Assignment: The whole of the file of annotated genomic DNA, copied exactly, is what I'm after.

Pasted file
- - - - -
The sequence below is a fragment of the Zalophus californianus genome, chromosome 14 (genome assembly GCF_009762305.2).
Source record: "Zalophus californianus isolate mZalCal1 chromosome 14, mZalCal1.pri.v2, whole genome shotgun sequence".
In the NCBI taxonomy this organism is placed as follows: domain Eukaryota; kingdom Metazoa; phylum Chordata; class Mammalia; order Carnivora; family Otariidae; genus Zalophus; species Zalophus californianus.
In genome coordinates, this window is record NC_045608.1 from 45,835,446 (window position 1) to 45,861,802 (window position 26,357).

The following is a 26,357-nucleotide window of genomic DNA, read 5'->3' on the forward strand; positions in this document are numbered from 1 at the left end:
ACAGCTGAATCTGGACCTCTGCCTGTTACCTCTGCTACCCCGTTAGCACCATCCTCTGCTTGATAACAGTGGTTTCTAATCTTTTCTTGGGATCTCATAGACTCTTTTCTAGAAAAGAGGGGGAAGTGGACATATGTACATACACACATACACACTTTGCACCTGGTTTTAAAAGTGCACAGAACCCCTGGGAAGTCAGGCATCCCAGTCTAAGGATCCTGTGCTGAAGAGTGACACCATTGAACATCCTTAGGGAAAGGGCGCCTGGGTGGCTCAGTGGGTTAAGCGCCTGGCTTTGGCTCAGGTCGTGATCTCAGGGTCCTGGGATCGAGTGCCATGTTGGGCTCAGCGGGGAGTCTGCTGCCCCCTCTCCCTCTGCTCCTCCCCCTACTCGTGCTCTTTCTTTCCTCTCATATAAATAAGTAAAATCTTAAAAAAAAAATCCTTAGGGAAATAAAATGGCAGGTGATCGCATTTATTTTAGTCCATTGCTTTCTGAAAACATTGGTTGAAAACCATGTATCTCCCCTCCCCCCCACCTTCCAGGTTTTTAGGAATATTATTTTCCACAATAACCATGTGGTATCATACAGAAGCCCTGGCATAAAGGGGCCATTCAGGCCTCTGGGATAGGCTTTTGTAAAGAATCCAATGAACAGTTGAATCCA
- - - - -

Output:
The sequence below is a fragment of the Zalophus californianus genome, chromosome 14 (genome assembly GCF_009762305.2).
Source record: "Zalophus californianus isolate mZalCal1 chromosome 14, mZalCal1.pri.v2, whole genome shotgun sequence".
In the NCBI taxonomy this organism is placed as follows: domain Eukaryota; kingdom Metazoa; phylum Chordata; class Mammalia; order Carnivora; family Otariidae; genus Zalophus; species Zalophus californianus.
In genome coordinates, this window is record NC_045608.1 from 45,835,446 (window position 1) to 45,861,802 (window position 26,357).

The following is a 26,357-nucleotide window of genomic DNA, read 5'->3' on the forward strand; positions in this document are numbered from 1 at the left end:
ACAGCTGAATCTGGACCTCTGCCTGTTACCTCTGCTACCCCGTTAGCACCATCCTCTGCTTGATAACAGTGGTTTCTAATCTTTTCTTGGGATCTCATAGACTCTTTTCTAGAAAAGAGGGGGAAGTGGACATATGTACATACACACATACACACTTTGCACCTGGTTTTAAAAGTGCACAGAACCCCTGGGAAGTCAGGCATCCCAGTCTAAGGATCCTGTGCTGAAGAGTGACACCATTGAACATCCTTAGGGAAAGGGCGCCTGGGTGGCTCAGTGGGTTAAGCGCCTGGCTTTGGCTCAGGTCGTGATCTCAGGGTCCTGGGATCGAGTGCCATGTTGGGCTCAGCGGGGAGTCTGCTGCCCCCTCTCCCTCTGCTCCTCCCCCTACTCGTGCTCTTTCTTTCCTCTCATATAAATAAGTAAAATCTTAAAAAAAAAATCCTTAGGGAAATAAAATGGCAGGTGATCGCATTTATTTTAGTCCATTGCTTTCTGAAAACATTGGTTGAAAACCATGTATCTCCCCTCCCCCCCACCTTCCAGGTTTTTAGGAATATTATTTTCCACAATAACCATGTGGTATCATACAGAAGCCCTGGCATAAAGGGGCCATTCAGGCCTCTGGGATAGGCTTTTGTAAAGAATCCAATGAACAGTTGAATCCA